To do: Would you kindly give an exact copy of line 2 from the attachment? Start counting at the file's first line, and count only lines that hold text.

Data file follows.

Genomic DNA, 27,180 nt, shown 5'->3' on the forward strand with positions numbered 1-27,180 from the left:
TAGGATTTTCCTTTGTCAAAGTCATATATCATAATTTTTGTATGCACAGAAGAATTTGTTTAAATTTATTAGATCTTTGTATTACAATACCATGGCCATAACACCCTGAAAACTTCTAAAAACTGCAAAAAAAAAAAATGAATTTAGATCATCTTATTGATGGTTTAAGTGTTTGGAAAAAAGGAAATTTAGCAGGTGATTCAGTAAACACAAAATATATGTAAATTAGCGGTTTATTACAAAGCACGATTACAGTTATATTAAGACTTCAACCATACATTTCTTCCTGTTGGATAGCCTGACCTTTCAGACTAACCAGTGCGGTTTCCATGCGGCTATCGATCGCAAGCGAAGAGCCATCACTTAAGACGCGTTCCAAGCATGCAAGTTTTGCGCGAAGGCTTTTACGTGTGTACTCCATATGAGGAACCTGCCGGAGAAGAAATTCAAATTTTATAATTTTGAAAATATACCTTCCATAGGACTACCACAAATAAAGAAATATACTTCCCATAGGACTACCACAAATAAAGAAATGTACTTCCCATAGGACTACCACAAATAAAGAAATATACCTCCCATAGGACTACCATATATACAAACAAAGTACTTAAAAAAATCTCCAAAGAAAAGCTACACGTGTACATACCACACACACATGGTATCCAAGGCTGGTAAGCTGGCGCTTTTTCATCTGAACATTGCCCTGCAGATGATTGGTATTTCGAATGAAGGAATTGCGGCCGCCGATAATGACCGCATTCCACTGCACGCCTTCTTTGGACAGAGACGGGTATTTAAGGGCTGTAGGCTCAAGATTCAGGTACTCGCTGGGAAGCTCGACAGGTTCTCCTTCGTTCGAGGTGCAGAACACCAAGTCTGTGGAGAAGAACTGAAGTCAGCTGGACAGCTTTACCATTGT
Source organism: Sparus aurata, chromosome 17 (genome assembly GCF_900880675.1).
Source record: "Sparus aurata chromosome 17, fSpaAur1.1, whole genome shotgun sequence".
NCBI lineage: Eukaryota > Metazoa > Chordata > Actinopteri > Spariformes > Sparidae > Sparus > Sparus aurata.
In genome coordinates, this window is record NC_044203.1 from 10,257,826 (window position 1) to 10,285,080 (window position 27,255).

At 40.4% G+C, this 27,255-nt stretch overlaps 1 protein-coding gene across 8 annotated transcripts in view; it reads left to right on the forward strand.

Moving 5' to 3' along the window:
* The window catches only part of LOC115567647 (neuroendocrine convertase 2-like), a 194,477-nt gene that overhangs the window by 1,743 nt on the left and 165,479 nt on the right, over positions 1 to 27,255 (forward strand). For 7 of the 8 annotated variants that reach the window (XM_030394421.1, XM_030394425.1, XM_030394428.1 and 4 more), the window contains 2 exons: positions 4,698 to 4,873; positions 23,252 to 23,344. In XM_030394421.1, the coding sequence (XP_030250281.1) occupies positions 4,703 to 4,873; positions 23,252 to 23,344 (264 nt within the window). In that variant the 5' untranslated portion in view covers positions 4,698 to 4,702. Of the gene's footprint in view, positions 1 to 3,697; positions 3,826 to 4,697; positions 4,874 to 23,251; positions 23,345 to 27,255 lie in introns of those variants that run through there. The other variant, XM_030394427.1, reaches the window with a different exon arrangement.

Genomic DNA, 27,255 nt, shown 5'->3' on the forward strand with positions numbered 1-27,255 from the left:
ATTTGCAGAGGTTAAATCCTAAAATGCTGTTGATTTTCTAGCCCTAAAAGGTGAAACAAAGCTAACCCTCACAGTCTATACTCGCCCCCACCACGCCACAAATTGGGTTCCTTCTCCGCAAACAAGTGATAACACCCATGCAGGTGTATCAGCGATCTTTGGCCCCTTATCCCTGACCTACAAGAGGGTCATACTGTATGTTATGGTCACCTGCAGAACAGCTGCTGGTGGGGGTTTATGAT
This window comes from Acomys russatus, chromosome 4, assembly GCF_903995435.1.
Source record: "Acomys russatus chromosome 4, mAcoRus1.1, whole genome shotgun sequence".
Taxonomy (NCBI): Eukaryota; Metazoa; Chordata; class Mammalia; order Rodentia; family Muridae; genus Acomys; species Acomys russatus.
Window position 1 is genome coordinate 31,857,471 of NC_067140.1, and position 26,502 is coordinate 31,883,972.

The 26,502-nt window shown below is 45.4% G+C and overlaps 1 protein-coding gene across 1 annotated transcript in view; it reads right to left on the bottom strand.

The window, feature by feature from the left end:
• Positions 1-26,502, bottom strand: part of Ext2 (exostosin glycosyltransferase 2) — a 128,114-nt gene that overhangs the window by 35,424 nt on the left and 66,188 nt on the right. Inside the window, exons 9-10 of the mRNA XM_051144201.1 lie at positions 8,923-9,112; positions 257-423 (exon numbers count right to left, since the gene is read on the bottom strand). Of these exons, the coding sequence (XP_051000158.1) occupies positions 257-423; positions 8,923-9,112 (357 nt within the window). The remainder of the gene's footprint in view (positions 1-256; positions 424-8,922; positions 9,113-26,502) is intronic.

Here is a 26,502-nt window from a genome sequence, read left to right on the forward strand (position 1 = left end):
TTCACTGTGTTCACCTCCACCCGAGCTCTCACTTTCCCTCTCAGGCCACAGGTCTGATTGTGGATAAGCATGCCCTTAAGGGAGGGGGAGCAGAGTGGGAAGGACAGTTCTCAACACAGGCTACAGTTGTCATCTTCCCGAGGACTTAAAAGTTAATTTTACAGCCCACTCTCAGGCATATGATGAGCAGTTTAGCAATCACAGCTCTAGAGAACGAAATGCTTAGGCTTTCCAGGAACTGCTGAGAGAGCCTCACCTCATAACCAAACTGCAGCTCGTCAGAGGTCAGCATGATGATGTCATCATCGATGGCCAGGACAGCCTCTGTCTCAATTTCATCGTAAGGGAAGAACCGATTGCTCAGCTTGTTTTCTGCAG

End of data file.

TAGGATTTTCCTTTGTCAAAGTCATATATCATAATTTTTGTATGCACAGAAGAATTTGTTTAAATTTATTAGATCTTTGTATTACAATACCATGGCCATAACACCCTGAAAACTTCTAAAAACTGCAAAAAAAAAAAATGAATTTAGATCATCTTATTGATGGTTTAAGTGTTTGGAAAAAAGGAAATTTAGCAGGTGATTCAGTAAACACAAAATATATGTAAATTAGCGGTTTATTACAAAGCACGATTACAGTTATATTAAGACTTCAACCATACATTTCTTCCTGTTGGATAGCCTGACCTTTCAGACTAACCAGTGCGGTTTCCATGCGGCTATCGATCGCAAGCGAAGAGCCATCACTTAAGACGCGTTCCAAGCATGCAAGTTTTGCGCGAAGGCTTTTACGTGTGTACTCCATATGAGGAACCTGCCGGAGAAGAAATTCAAATTTTATAATTTTGAAAATATACCTTCCATAGGACTACCACAAATAAAGAAATATACTTCCCATAGGACTACCACAAATAAAGAAATGTACTTCCCATAGGACTACCACAAATAAAGAAATATACCTCCCATAGGACTACCATATATACAAACAAAGTACTTAAAAAAATCTCCAAAGAAAAGCTACACGTGTACATACCACACACACATGGTATCCAAGGCTGGTAAGCTGGCGCTTTTTCATCTGAACATTGCCCTGCAGATGATTGGTATTTCGAATGAAGGAATTGCGGCCGCCGATAATGACCGCATTCCACTGCACGCCTTCTTTGGACAGAGACGGGTATTTAAGGGCTGTAGGCTCAAGATTCAGGTACTCGCTGGGAAGCTCGACAGGTTCTCCTTCGTTCGAGGTGCAGAACACCAAGTCTGTGGAGAAGAACTGAAGTCAGCTGGACAGCTTTACCATTGT